State of Denial by Bob Woodward.


The phrase “wallowing in Watergate” came to mind — Bob Woodward at it again!  I haven’t read anything by him in the interim.  This was a strong indictment of bureaucracy, and perhaps most of all, of Rumsfeld, who seems driven by his desire to control everything and dismiss anything he could not take credit for.  Woodward recounts many moments of bureaucratic infighting; it’s entertaining and discouraging, leaving me with a feeling of disgust.  I still do not understand why all those people — Rumsfeld, Cheney, Wolfowitz, Bush, and Rice — thought taking the war on terror to Iraq would be useful in any way.  Even if Saddam did had weapons of mass distruction, because he was not a friend to al Qaeda, he was far from our worst enemy.

The events unfold largely through individuals; one long story was Jay Garner’s return to government service from the private sector as a defense contractor to lead the reconstruction of Iraq when the war ended.  He bumped against Rumsfeld and it sounds like Rumsfeld got sick of it and he was replaced by Bremer.  Garner was under the tight control of Rumsfeld, but Bremer’s appointment and orders to put in place a deep de-baathification program (a huge mistake) seems to have come from thin air.  All the principals denied that it was their doing.  And it does appear that Bremer was the President’s man, not Rumsfeld’s.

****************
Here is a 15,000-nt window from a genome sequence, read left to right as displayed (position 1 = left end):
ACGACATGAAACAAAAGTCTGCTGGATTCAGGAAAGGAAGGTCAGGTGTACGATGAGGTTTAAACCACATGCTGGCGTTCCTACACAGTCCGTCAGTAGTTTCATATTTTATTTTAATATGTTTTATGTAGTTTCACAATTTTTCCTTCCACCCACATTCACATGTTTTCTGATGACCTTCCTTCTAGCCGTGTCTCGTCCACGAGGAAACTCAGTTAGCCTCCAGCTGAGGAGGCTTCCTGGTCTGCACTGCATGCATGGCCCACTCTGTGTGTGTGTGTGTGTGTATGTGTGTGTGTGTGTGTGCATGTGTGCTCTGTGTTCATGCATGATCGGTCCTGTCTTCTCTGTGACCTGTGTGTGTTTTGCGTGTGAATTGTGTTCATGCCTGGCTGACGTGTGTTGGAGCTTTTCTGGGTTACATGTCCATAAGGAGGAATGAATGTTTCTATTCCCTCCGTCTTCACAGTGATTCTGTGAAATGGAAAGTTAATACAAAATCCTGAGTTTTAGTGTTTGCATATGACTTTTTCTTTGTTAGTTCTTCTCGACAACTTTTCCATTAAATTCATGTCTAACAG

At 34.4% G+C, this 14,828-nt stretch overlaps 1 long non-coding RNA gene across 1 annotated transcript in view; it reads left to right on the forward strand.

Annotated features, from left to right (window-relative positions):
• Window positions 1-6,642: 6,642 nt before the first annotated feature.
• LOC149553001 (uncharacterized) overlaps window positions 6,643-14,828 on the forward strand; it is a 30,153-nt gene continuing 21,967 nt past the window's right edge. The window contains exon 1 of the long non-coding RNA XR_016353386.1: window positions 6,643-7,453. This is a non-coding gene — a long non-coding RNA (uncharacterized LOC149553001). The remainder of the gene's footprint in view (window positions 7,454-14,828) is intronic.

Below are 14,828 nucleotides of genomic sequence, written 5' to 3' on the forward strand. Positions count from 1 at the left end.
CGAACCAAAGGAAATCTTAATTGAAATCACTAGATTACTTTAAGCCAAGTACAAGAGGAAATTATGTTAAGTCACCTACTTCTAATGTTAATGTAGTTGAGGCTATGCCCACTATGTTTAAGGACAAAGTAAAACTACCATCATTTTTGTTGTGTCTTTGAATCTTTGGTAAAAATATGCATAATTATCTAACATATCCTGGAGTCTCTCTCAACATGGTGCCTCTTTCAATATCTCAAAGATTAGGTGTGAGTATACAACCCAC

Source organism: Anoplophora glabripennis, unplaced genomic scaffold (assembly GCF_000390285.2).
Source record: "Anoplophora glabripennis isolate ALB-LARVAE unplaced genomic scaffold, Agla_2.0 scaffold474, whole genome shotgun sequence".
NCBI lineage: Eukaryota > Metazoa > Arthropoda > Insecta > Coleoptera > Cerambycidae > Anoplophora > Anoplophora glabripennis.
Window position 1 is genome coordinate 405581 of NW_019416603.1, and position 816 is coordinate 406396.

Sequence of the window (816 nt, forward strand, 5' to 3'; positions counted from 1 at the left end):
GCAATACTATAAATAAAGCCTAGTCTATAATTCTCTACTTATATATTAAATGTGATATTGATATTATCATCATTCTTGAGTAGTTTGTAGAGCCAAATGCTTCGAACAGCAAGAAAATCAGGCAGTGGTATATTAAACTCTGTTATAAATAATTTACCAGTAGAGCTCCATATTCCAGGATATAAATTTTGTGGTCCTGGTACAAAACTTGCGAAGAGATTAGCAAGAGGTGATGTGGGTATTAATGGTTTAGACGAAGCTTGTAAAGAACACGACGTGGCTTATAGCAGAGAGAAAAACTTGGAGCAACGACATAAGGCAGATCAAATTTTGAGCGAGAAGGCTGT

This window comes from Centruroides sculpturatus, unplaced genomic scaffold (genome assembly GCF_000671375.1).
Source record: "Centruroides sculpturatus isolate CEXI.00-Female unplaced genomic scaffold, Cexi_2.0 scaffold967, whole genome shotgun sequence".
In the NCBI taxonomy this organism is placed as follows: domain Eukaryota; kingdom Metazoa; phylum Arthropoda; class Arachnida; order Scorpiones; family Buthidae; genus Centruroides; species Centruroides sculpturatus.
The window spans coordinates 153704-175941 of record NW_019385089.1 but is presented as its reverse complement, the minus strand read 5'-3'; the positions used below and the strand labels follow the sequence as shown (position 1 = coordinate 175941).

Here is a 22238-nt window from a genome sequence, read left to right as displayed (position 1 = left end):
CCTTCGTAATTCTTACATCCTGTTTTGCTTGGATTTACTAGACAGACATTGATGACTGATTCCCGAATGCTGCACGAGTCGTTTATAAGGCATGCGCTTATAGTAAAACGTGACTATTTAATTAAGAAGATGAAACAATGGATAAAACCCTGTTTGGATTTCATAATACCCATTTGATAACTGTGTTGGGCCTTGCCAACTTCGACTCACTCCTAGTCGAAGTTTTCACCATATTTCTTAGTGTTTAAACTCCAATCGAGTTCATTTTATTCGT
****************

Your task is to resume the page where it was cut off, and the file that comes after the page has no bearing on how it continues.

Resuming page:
I could go on and on.  One last note — Carl Levin’s indictment of Powell was persuasive.  He believes that Powell had the power to stop the move toward war; if he had told Bush not to do it, it would not have happened.  Perhaps it’s not so, but what a painful thought.

1 comment


  • Several influencial neocon intellectual elite ideologues were pushing for war in Iraq well before 9/11, and they thought that a lot of good could come from sowing the seeds of democracy in the Middle East.
    But that is beside the point. To answer your wonderment about why these men would push for such a thing is much simpler: War is a natural state of mankind.
    As for Levin’s assertion that Powell had the power to stop the move toward war, Powell was asked about this recently on Meet the Press, and he disagreed. For the sake of discussion though, let’s stipulate that he did have the power, had he pulled out all the stops all the way to resigning and going public with his thoughts.
    Powell was too much of a loyalist to do any such thing. He was a team player, and was not the kind of person to do anything other than privately let Bush know about his misgivings.
    Powell’s entire career was built on the foundation of his soldiering in Vietnam. He was and still is a firm believer in the chain of command.


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